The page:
The tragedy of the Kurds now being carried to the streets of Europe is as intractable as any other internecine struggle troubling the United Nations.
A race of 22 million, dispersed over the mountains of Turkey, Syria, Iraq, Iran, Armenia and Azerbaijan, the Kurds have been persecuted ever since Western powers drew up a 1920 treaty which carved up the region on the collapse of the Ottoman empire. A promise of an independent homeland evaporated when Kemal Ataturk founded the Turkish republic and assimilated all minorities into a monolithic state.
Even today, Turkey's 12 million Kurds cannot teach or broadcast in their own language. The Turkish army's brutality, its destruction of 3,000 Kurdish villages and its expulsion of two million villagers has made the captured rebel leader, Abdullah Ocalan, into such a hero to these dispossessed people, even though he is as ruthless as any of his foes.
He has had scores of his own fighters executed, and his guerillas have killed hundreds of unco-operative Kurdish civilians. However great the support he attracts so long as the persecution continues, the Kurds can only damage their cause by rioting in other countries.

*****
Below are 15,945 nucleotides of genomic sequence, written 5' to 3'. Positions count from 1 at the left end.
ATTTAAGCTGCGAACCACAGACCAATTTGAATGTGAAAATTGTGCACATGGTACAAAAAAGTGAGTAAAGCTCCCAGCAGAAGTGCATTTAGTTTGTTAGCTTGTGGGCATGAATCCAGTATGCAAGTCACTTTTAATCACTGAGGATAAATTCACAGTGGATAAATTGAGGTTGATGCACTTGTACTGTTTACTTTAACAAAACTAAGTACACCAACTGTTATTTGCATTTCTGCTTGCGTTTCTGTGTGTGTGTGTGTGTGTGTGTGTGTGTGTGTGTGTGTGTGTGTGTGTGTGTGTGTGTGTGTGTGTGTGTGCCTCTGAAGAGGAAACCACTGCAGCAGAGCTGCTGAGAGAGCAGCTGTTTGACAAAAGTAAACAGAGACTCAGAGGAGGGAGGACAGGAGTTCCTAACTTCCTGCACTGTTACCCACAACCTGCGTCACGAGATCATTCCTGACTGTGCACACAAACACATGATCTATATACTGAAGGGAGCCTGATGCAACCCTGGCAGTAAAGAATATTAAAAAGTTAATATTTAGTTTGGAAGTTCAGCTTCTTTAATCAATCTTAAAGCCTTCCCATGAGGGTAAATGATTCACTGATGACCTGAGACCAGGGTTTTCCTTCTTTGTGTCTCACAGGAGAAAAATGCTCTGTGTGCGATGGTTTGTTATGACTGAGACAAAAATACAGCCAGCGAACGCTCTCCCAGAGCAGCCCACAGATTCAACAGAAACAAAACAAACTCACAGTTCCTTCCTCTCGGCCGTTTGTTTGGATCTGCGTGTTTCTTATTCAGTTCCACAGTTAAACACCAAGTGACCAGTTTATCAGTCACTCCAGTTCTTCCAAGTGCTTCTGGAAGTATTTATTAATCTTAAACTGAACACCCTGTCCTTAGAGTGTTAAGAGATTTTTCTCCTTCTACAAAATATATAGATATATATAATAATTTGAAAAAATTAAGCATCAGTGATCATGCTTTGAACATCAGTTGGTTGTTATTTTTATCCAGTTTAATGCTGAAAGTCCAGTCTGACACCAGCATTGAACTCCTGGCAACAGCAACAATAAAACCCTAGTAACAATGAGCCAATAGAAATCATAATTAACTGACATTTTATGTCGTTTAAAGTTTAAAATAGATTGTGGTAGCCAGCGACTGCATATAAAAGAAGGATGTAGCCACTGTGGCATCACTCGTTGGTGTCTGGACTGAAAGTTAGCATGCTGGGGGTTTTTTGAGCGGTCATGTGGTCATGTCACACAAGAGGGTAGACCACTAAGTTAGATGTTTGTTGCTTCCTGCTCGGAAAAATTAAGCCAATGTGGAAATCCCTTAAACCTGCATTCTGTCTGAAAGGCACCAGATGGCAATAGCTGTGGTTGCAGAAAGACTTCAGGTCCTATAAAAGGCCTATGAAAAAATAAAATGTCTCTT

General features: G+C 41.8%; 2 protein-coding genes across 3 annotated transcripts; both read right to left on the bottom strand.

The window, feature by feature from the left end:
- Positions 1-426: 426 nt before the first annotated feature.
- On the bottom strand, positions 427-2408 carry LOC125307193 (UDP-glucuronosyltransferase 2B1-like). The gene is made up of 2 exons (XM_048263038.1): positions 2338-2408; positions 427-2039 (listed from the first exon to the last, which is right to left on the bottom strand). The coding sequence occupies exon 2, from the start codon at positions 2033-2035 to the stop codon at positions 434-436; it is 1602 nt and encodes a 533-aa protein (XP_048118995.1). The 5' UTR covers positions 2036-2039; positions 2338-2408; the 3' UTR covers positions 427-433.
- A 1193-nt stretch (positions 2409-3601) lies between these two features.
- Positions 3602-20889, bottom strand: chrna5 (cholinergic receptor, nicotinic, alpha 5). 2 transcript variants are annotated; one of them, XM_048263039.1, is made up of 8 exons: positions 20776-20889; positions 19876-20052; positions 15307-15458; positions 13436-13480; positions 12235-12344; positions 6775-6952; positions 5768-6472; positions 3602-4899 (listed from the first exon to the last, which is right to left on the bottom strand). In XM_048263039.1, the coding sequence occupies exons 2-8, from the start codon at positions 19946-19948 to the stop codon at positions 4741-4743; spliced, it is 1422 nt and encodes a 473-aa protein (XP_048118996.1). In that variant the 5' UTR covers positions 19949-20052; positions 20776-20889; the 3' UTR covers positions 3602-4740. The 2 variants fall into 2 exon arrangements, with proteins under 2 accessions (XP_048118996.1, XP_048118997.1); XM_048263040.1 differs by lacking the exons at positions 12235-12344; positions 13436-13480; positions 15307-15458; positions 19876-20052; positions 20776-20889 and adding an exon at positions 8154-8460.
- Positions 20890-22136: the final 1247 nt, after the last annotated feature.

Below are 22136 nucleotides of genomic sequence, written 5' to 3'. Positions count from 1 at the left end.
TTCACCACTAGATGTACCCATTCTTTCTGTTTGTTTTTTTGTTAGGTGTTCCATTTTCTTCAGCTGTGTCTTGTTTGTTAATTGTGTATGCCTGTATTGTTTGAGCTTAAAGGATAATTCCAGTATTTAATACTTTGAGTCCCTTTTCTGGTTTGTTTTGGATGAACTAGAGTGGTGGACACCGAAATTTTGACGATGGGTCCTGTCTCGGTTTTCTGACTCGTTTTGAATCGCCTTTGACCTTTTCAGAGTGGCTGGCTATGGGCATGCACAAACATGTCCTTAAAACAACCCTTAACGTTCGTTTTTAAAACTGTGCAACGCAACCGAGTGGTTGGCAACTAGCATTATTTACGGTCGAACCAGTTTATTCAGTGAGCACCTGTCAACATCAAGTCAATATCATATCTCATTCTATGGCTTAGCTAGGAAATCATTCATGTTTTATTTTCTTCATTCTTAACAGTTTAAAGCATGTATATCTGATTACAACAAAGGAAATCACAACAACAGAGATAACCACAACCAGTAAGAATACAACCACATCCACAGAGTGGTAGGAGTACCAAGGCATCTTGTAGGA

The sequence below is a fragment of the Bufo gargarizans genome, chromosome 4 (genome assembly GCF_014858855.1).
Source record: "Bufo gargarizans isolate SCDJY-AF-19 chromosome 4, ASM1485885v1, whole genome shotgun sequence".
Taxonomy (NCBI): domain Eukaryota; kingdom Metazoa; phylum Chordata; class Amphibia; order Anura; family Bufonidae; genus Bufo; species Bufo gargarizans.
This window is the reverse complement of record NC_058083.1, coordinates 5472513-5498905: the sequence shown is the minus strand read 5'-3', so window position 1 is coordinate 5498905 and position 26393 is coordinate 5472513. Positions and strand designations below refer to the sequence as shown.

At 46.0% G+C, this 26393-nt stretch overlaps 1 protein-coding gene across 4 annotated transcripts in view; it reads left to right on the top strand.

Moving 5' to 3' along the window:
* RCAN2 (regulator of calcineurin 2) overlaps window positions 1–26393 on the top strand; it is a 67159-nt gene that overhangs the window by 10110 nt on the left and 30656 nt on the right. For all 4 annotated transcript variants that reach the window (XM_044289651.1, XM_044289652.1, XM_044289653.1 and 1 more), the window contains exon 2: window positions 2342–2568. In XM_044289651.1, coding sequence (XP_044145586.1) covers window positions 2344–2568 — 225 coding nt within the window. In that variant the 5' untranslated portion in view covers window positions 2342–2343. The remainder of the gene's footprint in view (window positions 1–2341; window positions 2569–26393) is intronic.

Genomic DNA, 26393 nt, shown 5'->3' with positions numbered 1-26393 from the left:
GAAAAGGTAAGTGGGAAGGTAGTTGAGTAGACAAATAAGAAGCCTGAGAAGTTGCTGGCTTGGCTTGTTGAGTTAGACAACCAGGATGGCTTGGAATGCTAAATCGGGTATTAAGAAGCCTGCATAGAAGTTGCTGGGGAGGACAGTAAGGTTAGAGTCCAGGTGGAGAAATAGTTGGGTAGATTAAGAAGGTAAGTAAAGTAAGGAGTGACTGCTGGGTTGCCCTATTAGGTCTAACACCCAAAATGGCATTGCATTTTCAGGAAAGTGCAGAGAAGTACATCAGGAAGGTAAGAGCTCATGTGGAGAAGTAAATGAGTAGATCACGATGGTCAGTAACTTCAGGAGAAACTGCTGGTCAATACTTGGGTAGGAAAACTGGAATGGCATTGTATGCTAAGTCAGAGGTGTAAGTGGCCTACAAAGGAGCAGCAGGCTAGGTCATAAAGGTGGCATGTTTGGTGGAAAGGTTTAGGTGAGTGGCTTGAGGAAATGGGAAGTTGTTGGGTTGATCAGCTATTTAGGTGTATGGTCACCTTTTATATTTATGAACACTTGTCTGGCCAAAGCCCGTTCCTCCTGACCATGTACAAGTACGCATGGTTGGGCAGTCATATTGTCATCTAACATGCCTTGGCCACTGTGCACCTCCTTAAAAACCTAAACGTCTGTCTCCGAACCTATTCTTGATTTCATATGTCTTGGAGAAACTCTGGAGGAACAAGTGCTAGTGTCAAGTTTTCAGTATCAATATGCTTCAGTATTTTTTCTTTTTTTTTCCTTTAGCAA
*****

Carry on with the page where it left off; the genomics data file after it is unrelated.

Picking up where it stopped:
Similarly, Ankara is doing nothing for its image by showing their prisoner trussed up and blindfolded. Before his capture, Ocalan called for a UN-supervised dialogue, saying he would give up the fight in exchange for Kurdish self-rule without infringing the safety or unity of Turkish territory.
With so many UN members directly involved in the Kurdish problem, the possibility of consensus seems remote. But this should not deter the international community from trying to bring justice to such a tragically oppressed people.